"If I'd asked what the people wanted they would have asked for faster horses..."

I think the main reason we don't have flying cars is that it takes much more energy to fly than to roll.

 

As for autonomous cars, I don't know when they're coming but I'm nearly certain they're coming.  And they'll be more reliable and safer than us.

TS7 22 February 2019

Our dishwasher is rather good...

...but I still wouldn't trust it to drive a car.

Myk 22 February 2019

Agree

I'm with Matt on this; full autonomy is miles off yet, if it ever actually arrives.  I can easily see a time when motorway driving is completely autonomous.  The variables are far less and it'd probably be a lot safer (and quicker/more efficiant) to let all motorway traffic drive itself.  But how often do you drive through a busy town or city and consider that an AI could manage it with the same skill?  In all weathers, with all of the random things that can and do happen.  I would suggest that to allow full autonomy they'll need to look to altering the road network to reduce the variables.  Effectively make roads usable by autonomous vehicles that are completely separate from pedestrian areas etc, so full autonomy can only happen within certain road networks.  And this is all before you consider insurance.  Who's liable if the car decides it can't stop it time and has to make a decision to run over a woman rather than a child?  Or who's liable if there's a sensor fault which causes an accident?  Your insurance won't pay out if it's a fault with the programming, which means that manufacturers are going to be held liable.  And that means they'll need to carry their own insurance, which will make them risk averse and less likely to offer full autonomy.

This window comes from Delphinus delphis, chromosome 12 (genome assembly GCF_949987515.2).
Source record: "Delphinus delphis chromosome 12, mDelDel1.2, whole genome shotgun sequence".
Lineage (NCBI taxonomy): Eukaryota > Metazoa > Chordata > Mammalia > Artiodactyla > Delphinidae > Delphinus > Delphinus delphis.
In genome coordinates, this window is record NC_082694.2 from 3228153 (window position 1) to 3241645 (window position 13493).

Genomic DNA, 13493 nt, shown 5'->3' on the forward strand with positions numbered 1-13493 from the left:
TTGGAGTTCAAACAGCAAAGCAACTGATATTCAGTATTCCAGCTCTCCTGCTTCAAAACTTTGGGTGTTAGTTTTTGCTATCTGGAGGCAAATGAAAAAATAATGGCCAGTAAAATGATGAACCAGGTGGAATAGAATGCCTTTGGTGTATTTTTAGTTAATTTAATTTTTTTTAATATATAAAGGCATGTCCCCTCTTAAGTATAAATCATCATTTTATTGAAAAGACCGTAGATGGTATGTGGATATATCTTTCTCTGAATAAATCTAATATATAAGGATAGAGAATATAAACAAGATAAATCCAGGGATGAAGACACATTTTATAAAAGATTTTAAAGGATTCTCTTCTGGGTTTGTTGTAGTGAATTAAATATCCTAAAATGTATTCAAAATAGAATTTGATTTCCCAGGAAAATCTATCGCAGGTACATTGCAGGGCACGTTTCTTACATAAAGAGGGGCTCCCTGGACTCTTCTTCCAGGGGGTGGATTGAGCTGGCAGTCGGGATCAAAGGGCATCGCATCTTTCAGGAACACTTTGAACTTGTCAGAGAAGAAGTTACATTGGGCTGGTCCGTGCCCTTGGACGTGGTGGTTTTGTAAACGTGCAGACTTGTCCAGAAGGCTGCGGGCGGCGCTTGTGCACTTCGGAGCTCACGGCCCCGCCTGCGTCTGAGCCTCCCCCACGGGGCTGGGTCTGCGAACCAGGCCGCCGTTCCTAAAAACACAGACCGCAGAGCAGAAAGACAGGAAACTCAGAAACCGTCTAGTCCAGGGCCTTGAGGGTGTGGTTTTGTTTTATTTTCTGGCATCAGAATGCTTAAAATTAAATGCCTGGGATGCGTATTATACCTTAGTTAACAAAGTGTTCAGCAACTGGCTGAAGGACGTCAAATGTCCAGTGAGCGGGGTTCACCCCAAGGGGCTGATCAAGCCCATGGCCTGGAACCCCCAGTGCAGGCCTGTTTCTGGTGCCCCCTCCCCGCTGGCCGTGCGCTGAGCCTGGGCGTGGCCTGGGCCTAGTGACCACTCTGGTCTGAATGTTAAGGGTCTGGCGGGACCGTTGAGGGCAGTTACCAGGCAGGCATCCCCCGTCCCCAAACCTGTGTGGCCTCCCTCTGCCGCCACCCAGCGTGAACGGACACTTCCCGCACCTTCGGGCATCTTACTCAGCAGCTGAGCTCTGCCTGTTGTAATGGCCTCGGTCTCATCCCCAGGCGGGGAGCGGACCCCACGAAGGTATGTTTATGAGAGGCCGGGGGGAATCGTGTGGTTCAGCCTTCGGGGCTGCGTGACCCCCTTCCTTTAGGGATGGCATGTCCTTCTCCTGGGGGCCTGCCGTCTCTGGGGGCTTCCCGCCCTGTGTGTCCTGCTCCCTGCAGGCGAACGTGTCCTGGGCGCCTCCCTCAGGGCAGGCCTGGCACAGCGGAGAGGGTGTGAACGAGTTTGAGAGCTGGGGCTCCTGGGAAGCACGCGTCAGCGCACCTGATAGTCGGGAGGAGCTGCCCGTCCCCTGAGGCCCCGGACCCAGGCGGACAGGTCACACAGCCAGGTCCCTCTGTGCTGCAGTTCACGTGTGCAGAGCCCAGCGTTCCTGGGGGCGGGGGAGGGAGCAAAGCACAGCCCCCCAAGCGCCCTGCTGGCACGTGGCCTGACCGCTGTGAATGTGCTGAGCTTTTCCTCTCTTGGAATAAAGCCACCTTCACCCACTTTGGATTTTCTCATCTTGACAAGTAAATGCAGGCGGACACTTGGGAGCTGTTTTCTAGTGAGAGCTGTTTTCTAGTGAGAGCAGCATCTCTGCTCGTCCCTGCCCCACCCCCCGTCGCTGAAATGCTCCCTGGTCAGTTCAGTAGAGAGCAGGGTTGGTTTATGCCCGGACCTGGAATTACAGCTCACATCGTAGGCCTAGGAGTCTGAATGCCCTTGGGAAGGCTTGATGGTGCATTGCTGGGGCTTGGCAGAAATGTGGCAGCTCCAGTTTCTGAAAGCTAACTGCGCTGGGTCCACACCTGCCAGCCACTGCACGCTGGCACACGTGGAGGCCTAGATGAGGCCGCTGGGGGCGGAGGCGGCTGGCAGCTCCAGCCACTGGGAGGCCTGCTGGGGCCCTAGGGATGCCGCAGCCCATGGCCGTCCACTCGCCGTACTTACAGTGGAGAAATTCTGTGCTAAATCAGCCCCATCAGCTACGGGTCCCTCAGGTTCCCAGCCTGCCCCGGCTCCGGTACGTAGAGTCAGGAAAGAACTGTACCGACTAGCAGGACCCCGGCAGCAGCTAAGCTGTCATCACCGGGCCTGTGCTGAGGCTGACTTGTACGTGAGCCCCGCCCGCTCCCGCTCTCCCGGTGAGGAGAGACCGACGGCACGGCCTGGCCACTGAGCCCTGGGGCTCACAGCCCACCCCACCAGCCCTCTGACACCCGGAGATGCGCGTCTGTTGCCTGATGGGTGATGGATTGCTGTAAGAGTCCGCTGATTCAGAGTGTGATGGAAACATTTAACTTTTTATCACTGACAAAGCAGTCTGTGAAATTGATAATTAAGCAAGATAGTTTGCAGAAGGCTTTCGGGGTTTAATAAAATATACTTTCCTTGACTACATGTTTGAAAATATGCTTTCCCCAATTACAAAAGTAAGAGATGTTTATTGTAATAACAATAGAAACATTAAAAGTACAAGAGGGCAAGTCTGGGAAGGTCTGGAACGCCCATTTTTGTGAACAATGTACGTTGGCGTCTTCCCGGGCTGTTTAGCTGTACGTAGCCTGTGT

Bazzer 22 February 2019

This is what I said on the

This is what I said on the other thread.  A faulty sensor WILL fail on one car at one point and slam the brakes on.  So you get rear-ended (let's hope you survive it).  Will the black box know that you didn't press the pedal - that the car did it itself?  How will your insurer react to your claim?

How will an autonomous car react to a squirrel running out in front of you?  In a split second you MAY not hit the brakes because that car transporter is behind you.  Will an autonomous car brake?